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Happy 50th Birthday, Keanu Reeves

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As the Speed and Matrix actor turns 50 today, High50's Alexa Baracaia explores how the actor went from teen idol to critics' target for both his acting and his movies to All-Round Good Egg.

"Keanu Reeves," mused a 2011 newspaper profile, "is not the greatest film actor in the world."

But, heck, who is? So we'll dispense swiftly with the snarky stuff, if you don't mind.

"I can't think of an actor who could use a brain implant more," scoffed Entertainment Weekly of 1995's Johnny Mnemonic.

And let's be frank, when we first lined up Keanu alongside his contemporaries (Johnny Depp, Christian Slater, River Phoenix), that curiously inexpressive mush and Labrador-ish bounce rendered him the least intriguing of the bunch.

Bill & Ted's Excellent Adventure did it for $40 million of box office cash but it didn't do it for 15-year-old me. I flounced from the cinema mid-way through, a bean burger in a shopping mall striking me as way cooler than sitting through that goofball guff.

Then came 1991's surfer heist flick Point Break, catapulting the 27-year-old Keanu into the big-time and heartthrob territory. Still didn't do it for me, but then again I used to have a crush on Brian Cant.

The critics come round

In recent years, however, many have been forced to eat their words. Where once Keanu's Hawaiian moniker (meaning "cool mountain breeze") provided fuel for mirth, suddenly it seems apposite now.

Johnny Depp got mid-life crisis-y and hitched up with a 27-year-old; Christian Slater over-egged the bad boy rep and got arrested for assault; and River, of course, bailed out at a too-young 23.

Keanu, meanwhile, has quietly soldiered on, acquiring an air of gravitas along the way.

He sustained life-shattering tragedy (the death in a car accident of his girlfriend Jennifer Syme just two years after the stillbirth of their daughter, Ava) and relentless rumour about his subsequent love life. Yet he's managed to remain untouched by the vagaries of celebrity. Time magazine named him "Hollywood's ultimate introvert".

Now he's turning 50 and even his harshest critics have retracted their more vituperative outbursts.

New York Times chief critic AO Scott rebuts a snotty reader query ('Is Keanu Reeves a Good Bad Actor or a Bad Good Actor?') with: "[He's] a good actor, period. One who has appeared in some pretty bad movies, for sure. (But who hasn't?)"

So if your early impressions were, like mine, enough to see you swerve Keanu's charms, where to look for the antidote?

Keanu's best movies

On screen, take another look at Gus Van Sant's 1991 indie My Own Private Idaho. River Phoenix took the gongs, yet critics hailed both for fine performances and the two actors co-wrote the pivotal campfire heart-to-heart scene.

For AO Scott, Reeves' burgeoning talents can be seen in 1989's Parenthood, "in particular a scene [where Reeves] has a piece of business with a carton of milk that has stuck in my head for almost a quarter century as an emblem of precise and subtle screen technique".

Then there's the "hypnotic" adaptation of sci-fi novel A Scanner Darkly (2006), and the not great 2001 thriller The Gift, in which Reeves nevertheless flouts stereotype and puts in a ferocious performance as a redneck wife beater.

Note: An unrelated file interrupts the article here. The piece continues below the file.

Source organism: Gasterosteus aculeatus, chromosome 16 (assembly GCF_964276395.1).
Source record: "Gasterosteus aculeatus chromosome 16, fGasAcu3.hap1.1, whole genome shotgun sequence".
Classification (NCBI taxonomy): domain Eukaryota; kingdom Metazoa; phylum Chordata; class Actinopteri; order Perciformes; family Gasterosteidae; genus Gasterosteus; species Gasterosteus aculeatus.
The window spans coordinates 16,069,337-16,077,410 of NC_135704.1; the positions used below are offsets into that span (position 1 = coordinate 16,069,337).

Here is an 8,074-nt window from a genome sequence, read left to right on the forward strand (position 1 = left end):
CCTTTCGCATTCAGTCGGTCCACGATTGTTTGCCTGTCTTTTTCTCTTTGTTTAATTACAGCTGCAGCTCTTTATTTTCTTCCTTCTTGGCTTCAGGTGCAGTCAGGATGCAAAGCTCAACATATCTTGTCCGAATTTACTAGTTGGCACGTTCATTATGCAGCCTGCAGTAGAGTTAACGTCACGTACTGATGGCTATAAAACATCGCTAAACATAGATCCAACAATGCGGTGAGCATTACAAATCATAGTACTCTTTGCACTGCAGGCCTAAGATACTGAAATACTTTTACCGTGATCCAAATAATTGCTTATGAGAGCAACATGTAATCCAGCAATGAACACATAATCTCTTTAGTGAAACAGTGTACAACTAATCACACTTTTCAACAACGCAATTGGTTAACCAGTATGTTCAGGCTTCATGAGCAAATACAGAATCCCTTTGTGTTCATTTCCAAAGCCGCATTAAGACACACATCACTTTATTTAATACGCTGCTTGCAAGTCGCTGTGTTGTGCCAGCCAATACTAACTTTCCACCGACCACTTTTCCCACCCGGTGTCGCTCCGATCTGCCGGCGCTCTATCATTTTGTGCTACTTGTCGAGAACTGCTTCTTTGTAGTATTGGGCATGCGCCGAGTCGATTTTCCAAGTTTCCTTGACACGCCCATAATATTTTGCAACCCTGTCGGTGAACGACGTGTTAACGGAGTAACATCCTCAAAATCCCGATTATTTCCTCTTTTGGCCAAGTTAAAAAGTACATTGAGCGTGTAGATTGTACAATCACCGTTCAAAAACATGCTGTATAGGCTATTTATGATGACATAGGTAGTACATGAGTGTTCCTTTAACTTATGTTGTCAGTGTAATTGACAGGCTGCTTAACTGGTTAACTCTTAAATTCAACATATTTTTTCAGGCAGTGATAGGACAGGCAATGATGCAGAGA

Reeves away from the camera

In 2012 Reeves produced and presented Side by Side, a documentary on digital film that won widespread acclaim from movie buffs.

His off-screen pursuits belie the dumbass surf dude image, too.

In 1994 he dissed a $11 million pay check for Speed II in favour of playing Hamlet at Winnepeg's Manitoba Theatre. It prompted the British film critic Roger Lewis to effuse: "He quite embodied the innocence, the splendid fury... the emotional violence. He is one of the top three Hamlets I have seen, for a simple reason: he is Hamlet."

He played a decent bass guitar for the well-received alt rock outfit Dogstar. Then there was a quietly admired literary effort as co-author of 2011's Ode to Happiness, a whimsical, humorous poetic riff on self-pity.

And who'd a thunk it but the bookish Reeves has trundled through the entirety of Proust's colossal Remembrance of Things Past? ("It took me a couple of years, but I did it.")

"He is one of the most voracious readers I've ever met," says Scott Derrickson, who directed him in The Day the Earth Stood Still. "He's very unpretentious about it... This is not just a director trying to defend his actor and say, 'No, he's not dumb.' He's fiercely intelligent."

What else? He can command $80 million a movie. But, he says: "Money doesn't mean anything to me. I give lots away and live simply. We all know that good health is much more important."

Indeed, his sister, Kim, has undergone a 10-year battle with leukemia and he has quietly founded a private cancer foundation of his own.

He waited until 40 to buy his first property, a four-bedroom, $4.5 million Hollywood Hills home, which, for a man worth $350 million, is positively parsimonious.

As for philanthropy, he's a corker, giving $75 million of his Matrix franchise salary to the special effects and design teams ("true heroes" of the project).

In 1997, grainy shots of the actor sitting chatting to a homeless man in LA came to light: an entire morning of conversation and company, for no promotion, no charity, no purpose. A true gent? It's a presumption backed by 2011 footage of the star quietly giving up his subway seat for a fellow passenger.

Hmm. There's talk of a third Bill & Ted movie. And you know what? I may just stay in my seat for that one.

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